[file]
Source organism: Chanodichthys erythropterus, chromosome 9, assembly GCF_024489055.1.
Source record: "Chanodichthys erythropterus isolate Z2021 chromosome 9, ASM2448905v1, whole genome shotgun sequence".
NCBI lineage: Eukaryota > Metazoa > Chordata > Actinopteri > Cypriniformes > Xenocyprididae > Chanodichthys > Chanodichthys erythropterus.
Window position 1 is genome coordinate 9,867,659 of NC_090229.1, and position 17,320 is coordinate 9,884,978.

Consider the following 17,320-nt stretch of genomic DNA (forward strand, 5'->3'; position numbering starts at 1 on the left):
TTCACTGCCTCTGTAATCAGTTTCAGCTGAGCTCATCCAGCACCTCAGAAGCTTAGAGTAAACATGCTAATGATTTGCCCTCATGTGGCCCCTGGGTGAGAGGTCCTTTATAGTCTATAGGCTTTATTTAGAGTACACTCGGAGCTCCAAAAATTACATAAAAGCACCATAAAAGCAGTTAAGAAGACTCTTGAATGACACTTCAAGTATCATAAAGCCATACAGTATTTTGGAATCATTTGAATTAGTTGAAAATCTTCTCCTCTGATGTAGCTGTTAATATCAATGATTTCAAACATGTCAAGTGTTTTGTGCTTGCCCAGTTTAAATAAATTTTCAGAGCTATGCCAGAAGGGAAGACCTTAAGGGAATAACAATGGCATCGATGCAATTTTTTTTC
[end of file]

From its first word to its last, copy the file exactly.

Source organism: Chanodichthys erythropterus, chromosome 9, assembly GCF_024489055.1.
Source record: "Chanodichthys erythropterus isolate Z2021 chromosome 9, ASM2448905v1, whole genome shotgun sequence".
NCBI lineage: Eukaryota > Metazoa > Chordata > Actinopteri > Cypriniformes > Xenocyprididae > Chanodichthys > Chanodichthys erythropterus.
Window position 1 is genome coordinate 9,867,659 of NC_090229.1, and position 17,320 is coordinate 9,884,978.

Consider the following 17,320-nt stretch of genomic DNA (forward strand, 5'->3'; position numbering starts at 1 on the left):
TTCACTGCCTCTGTAATCAGTTTCAGCTGAGCTCATCCAGCACCTCAGAAGCTTAGAGTAAACATGCTAATGATTTGCCCTCATGTGGCCCCTGGGTGAGAGGTCCTTTATAGTCTATAGGCTTTATTTAGAGTACACTCGGAGCTCCAAAAATTACATAAAAGCACCATAAAAGCAGTTAAGAAGACTCTTGAATGACACTTCAAGTATCATAAAGCCATACAGTATTTTGGAATCATTTGAATTAGTTGAAAATCTTCTCCTCTGATGTAGCTGTTAATATCAATGATTTCAAACATGTCAAGTGTTTTGTGCTTGCCCAGTTTAAATAAATTTTCAGAGCTATGCCAGAAGGGAAGACCTTAAGGGAATAACAATGGCATCGATGCAATTTTTTTTC